Spain sold 2.8 billion euros ($3.7 billion) of bills, overshooting the maximum target as the Treasury tests demand before the possible sale of a new 10-year bond.
The Treasury, which set an upper goal of 2.5 billion euros for the auction, sold three-month bills at an average 0.441 percent today, compared with 1.195 percent on Dec. 18. It sold six-month notes at 0.888 percent, down from 1.609 percent.
Demand for the three-month bills was 4.19 times the amount sold, compared with 2.92 last month, and the ratio was 3.85 compared with 2.57 on the longer-dated securities, the Madrid-based Bank of Spain said.
Spain is taking advantage of a rally in securities of so-called peripheral countries this month to fast-track debt sales as it faces a 24 percent increase in net funding needs this year. In less than a month, Spain has already covered 9.4 percent of its total planned issuance of medium- and long-term debt for the year as it ponders a syndicated sale of a new 10-year benchmark.
“The focus is on the syndicated bond as a new 10-year benchmark has been long overdue,” Norbert Aul, a rates strategist at Royal Bank of Canada in London said in a telephone interview. “A successful deal with a large order book and sound allocation would underline Spain’s ability to place longer-dated maturities amid an improving market environment.”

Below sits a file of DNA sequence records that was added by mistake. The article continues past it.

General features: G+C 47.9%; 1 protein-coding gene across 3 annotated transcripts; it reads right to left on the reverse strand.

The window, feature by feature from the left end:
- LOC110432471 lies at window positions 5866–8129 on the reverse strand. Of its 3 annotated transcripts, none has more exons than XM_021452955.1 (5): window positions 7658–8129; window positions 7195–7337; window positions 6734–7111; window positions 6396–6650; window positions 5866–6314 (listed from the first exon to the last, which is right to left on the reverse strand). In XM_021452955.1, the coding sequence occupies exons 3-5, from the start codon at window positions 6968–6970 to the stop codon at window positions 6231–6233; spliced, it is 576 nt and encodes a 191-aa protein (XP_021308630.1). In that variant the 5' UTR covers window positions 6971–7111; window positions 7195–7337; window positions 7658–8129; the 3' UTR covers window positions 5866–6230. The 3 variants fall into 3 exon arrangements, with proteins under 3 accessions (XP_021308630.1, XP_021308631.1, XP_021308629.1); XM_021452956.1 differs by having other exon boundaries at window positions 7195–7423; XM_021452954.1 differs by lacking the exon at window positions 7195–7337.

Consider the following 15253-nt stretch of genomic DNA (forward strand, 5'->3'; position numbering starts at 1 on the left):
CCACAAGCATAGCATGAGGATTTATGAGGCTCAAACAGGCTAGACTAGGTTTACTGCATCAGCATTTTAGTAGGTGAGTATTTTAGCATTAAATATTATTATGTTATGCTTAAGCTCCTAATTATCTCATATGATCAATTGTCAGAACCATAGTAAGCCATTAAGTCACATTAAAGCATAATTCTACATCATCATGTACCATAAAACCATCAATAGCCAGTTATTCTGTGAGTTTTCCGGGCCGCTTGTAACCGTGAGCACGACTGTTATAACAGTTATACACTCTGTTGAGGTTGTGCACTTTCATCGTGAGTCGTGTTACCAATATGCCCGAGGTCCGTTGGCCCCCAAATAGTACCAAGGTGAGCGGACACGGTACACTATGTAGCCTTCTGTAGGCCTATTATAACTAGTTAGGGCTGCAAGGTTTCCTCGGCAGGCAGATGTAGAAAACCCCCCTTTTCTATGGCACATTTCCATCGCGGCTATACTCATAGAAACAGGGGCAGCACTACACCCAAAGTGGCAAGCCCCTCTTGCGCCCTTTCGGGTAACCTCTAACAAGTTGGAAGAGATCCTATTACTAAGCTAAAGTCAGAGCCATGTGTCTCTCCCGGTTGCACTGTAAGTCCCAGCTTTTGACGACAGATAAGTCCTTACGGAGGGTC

Spain has hired a group of banks including Barclays Plc, Goldman Sachs Group Inc. and Banco Santander SA to carry out a syndicated sale of a new 10-year benchmark, a person familiar with the sale said yesterday. The bonds may be priced around 375 basis points more than the mid swap rate, a person familiar told Bloomberg today.
The new 10-year is “absolutely necessary to ensure debt sustainability” as Spain risks shortening the average duration of its debt if it continues funding itself on the same pattern as last year, Aul said.
Spain’s 10-year benchmark bond yield rose 1 basis after the sale to 5.17 percent at 11:00 a.m. in Madrid, leaving the spread with similar German maturities at 3.57 percentage points. It rose to a euro-era record of 7.75 percent on July 25, before European Central Bank President Mario Draghi pledged to backstop the euro area’s fourth-largest economy.
Prime Minister Mariano Rajoy is counting on the Spanish debt rally that followed Draghi’s pledge to allow him to avoid seeking a rescue from the euro-region’s bailout fund. Economists forecast Spain will miss targets set by the European Union to shrink the second-largest budget deficit in the euro area amid a deepening recession.
The Treasury plans to return to the markets Feb. 7 to sell bonds followed by a bill auction on Feb. 12. The Treasury also plans to sell a new, nine-month bill the following week.